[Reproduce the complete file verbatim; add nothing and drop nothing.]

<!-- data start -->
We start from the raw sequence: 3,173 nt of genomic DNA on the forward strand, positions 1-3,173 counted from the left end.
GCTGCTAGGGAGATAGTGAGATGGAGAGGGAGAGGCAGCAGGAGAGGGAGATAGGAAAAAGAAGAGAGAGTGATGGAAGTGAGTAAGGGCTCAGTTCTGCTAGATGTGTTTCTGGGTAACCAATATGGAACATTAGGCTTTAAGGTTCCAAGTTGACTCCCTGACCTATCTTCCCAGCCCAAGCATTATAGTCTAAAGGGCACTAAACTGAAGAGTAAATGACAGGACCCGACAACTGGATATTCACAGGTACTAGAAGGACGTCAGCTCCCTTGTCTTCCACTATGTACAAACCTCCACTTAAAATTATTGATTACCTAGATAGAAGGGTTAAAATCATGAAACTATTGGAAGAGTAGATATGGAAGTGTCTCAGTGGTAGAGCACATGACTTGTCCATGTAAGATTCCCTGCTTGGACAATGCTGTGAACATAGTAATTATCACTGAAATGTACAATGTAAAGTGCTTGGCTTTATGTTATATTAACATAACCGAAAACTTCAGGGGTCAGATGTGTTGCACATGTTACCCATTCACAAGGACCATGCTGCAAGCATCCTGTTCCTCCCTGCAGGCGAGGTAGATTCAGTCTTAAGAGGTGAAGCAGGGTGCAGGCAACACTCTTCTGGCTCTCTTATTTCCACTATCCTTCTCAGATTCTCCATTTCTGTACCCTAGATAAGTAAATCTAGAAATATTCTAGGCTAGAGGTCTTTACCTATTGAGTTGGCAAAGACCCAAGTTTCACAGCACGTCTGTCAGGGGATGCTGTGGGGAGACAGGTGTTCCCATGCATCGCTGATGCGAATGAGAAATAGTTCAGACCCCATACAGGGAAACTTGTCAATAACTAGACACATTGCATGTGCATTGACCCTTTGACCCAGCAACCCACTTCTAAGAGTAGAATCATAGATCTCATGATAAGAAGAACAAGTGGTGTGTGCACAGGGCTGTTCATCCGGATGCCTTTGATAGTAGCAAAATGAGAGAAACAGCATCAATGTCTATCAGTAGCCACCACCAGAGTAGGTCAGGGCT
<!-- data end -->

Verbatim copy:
We start from the raw sequence: 3,173 nt of genomic DNA on the forward strand, positions 1-3,173 counted from the left end.
GCTGCTAGGGAGATAGTGAGATGGAGAGGGAGAGGCAGCAGGAGAGGGAGATAGGAAAAAGAAGAGAGAGTGATGGAAGTGAGTAAGGGCTCAGTTCTGCTAGATGTGTTTCTGGGTAACCAATATGGAACATTAGGCTTTAAGGTTCCAAGTTGACTCCCTGACCTATCTTCCCAGCCCAAGCATTATAGTCTAAAGGGCACTAAACTGAAGAGTAAATGACAGGACCCGACAACTGGATATTCACAGGTACTAGAAGGACGTCAGCTCCCTTGTCTTCCACTATGTACAAACCTCCACTTAAAATTATTGATTACCTAGATAGAAGGGTTAAAATCATGAAACTATTGGAAGAGTAGATATGGAAGTGTCTCAGTGGTAGAGCACATGACTTGTCCATGTAAGATTCCCTGCTTGGACAATGCTGTGAACATAGTAATTATCACTGAAATGTACAATGTAAAGTGCTTGGCTTTATGTTATATTAACATAACCGAAAACTTCAGGGGTCAGATGTGTTGCACATGTTACCCATTCACAAGGACCATGCTGCAAGCATCCTGTTCCTCCCTGCAGGCGAGGTAGATTCAGTCTTAAGAGGTGAAGCAGGGTGCAGGCAACACTCTTCTGGCTCTCTTATTTCCACTATCCTTCTCAGATTCTCCATTTCTGTACCCTAGATAAGTAAATCTAGAAATATTCTAGGCTAGAGGTCTTTACCTATTGAGTTGGCAAAGACCCAAGTTTCACAGCACGTCTGTCAGGGGATGCTGTGGGGAGACAGGTGTTCCCATGCATCGCTGATGCGAATGAGAAATAGTTCAGACCCCATACAGGGAAACTTGTCAATAACTAGACACATTGCATGTGCATTGACCCTTTGACCCAGCAACCCACTTCTAAGAGTAGAATCATAGATCTCATGATAAGAAGAACAAGTGGTGTGTGCACAGGGCTGTTCATCCGGATGCCTTTGATAGTAGCAAAATGAGAGAAACAGCATCAATGTCTATCAGTAGCCACCACCAGAGTAGGTCAGGGCT